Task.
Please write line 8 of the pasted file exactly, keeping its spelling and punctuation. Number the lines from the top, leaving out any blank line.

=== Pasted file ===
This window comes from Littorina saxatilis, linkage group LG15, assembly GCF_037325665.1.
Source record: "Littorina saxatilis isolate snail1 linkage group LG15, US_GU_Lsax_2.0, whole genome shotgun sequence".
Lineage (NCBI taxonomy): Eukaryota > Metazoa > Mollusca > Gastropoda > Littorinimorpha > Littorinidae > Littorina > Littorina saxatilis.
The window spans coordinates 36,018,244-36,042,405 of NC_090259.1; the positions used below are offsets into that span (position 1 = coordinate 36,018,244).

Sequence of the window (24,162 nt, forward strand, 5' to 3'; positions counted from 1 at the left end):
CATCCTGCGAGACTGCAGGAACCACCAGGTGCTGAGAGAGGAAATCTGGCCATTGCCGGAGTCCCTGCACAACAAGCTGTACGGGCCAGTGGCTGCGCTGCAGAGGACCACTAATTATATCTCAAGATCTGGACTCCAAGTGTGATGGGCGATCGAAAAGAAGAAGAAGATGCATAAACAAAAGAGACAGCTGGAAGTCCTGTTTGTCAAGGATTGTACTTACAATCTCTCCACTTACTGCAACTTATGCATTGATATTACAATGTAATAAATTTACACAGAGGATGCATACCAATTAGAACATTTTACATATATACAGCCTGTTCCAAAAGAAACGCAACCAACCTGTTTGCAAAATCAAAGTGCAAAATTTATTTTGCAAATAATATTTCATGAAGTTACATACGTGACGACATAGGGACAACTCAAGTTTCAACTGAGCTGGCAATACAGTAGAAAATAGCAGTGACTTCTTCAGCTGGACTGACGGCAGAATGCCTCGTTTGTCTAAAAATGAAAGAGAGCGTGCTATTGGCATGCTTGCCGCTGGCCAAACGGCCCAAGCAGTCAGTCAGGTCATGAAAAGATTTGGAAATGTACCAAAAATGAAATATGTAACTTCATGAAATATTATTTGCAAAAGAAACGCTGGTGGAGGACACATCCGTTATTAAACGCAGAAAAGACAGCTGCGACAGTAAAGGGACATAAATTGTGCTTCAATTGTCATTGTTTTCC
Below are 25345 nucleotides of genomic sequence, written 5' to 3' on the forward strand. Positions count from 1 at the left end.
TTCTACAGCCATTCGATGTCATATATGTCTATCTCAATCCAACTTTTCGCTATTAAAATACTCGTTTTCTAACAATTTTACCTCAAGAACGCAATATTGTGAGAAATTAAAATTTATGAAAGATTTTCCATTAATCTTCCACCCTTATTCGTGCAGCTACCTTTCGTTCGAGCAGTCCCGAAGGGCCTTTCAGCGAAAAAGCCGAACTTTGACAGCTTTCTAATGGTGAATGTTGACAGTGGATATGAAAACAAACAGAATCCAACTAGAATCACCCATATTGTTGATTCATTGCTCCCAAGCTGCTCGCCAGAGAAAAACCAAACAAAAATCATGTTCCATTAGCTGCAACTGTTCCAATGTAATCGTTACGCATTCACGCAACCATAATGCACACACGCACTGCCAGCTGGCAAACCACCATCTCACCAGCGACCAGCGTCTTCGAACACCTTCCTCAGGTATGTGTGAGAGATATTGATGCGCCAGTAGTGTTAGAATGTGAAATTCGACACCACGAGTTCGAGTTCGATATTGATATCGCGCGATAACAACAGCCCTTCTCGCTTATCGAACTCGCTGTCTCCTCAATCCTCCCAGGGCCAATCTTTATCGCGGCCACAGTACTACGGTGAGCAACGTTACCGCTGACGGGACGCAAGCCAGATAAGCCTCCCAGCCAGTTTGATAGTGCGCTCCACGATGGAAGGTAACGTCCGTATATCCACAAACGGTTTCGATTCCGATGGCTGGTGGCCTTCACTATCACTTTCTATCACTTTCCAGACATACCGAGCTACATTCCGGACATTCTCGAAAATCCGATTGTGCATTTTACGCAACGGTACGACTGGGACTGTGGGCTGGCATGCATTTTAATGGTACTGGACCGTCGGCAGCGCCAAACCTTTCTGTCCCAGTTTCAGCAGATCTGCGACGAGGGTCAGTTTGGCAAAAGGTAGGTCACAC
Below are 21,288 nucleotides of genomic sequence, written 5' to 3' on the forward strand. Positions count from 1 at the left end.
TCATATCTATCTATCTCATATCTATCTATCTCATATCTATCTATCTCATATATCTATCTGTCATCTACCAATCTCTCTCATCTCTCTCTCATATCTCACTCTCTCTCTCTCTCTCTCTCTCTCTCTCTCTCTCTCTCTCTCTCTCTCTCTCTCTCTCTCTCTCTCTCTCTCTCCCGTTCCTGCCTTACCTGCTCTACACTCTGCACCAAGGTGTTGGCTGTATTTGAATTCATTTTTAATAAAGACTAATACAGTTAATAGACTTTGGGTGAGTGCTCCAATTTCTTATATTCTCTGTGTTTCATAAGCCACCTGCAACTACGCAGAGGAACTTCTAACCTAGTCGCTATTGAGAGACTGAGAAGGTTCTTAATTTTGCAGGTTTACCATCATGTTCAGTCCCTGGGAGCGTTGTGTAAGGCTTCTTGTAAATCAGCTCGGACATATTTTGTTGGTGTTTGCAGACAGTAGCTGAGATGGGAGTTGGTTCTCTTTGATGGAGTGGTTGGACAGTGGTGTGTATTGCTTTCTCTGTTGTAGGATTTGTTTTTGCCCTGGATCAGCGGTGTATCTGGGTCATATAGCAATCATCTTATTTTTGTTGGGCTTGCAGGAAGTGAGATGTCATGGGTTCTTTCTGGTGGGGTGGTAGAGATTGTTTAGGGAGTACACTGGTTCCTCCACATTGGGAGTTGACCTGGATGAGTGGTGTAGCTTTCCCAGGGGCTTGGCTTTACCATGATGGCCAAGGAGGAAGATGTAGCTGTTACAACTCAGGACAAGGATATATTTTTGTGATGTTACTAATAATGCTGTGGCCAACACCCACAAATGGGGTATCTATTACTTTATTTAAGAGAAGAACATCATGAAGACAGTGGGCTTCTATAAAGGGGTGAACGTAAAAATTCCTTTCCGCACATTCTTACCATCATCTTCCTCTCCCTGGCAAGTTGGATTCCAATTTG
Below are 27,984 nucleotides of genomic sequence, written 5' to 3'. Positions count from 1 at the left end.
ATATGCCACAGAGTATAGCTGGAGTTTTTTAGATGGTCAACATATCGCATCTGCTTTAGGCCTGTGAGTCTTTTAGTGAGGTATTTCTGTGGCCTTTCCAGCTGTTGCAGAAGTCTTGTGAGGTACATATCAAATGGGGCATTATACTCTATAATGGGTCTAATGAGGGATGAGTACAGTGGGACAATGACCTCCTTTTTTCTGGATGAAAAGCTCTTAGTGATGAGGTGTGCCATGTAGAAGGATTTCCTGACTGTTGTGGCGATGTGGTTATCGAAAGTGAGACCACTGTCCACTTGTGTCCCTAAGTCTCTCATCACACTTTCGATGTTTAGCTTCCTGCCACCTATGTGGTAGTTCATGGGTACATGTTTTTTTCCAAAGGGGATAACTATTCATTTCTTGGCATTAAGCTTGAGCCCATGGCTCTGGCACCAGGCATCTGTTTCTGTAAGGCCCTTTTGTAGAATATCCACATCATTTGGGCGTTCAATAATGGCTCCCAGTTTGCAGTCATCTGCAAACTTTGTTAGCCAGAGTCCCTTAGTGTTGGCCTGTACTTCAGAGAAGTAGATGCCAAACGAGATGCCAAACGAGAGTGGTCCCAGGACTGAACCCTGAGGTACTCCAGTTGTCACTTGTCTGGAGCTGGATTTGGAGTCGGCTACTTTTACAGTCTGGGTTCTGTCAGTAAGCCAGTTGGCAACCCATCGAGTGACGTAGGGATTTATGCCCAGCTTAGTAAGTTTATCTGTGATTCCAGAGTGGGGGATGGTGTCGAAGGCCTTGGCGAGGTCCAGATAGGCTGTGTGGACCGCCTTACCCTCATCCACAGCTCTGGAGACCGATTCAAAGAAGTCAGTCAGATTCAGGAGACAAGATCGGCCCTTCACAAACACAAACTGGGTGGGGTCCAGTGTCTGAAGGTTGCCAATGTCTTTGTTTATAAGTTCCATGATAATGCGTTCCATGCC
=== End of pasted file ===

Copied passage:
TTCTACAGCCATTCGATGTCATATATGTCTATCTCAATCCAACTTTTCGCTATTAAAATACTCGTTTTCTAACAATTTTACCTCAAGAACGCAATATTGTGAGAAATTAAAATTTATGAAAGATTTTCCATTAATCTTCCACCCTTATTCGTGCAGCTACCTTTCGTTCGAGCAGTCCCGAAGGGCCTTTCAGCGAAAAAGCCGAACTTTGACAGCTTTCTAATGGTGAATGTTGACAGTGGATATGAAAACAAACAGAATCCAACTAGAATCACCCATATTGTTGATTCATTGCTCCCAAGCTGCTCGCCAGAGAAAAACCAAACAAAAATCATGTTCCATTAGCTGCAACTGTTCCAATGTAATCGTTACGCATTCACGCAACCATAATGCACACACGCACTGCCAGCTGGCAAACCACCATCTCACCAGCGACCAGCGTCTTCGAACACCTTCCTCAGGTATGTGTGAGAGATATTGATGCGCCAGTAGTGTTAGAATGTGAAATTCGACACCACGAGTTCGAGTTCGATATTGATATCGCGCGATAACAACAGCCCTTCTCGCTTATCGAACTCGCTGTCTCCTCAATCCTCCCAGGGCCAATCTTTATCGCGGCCACAGTACTACGGTGAGCAACGTTACCGCTGACGGGACGCAAGCCAGATAAGCCTCCCAGCCAGTTTGATAGTGCGCTCCACGATGGAAGGTAACGTCCGTATATCCACAAACGGTTTCGATTCCGATGGCTGGTGGCCTTCACTATCACTTTCTATCACTTTCCAGACATACCGAGCTACATTCCGGACATTCTCGAAAATCCGATTGTGCATTTTACGCAACGGTACGACTGGGACTGTGGGCTGGCATGCATTTTAATGGTACTGGACCGTCGGCAGCGCCAAACCTTTCTGTCCCAGTTTCAGCAGATCTGCGACGAGGGTCAGTTTGGCAAAAGGTAGGTCACAC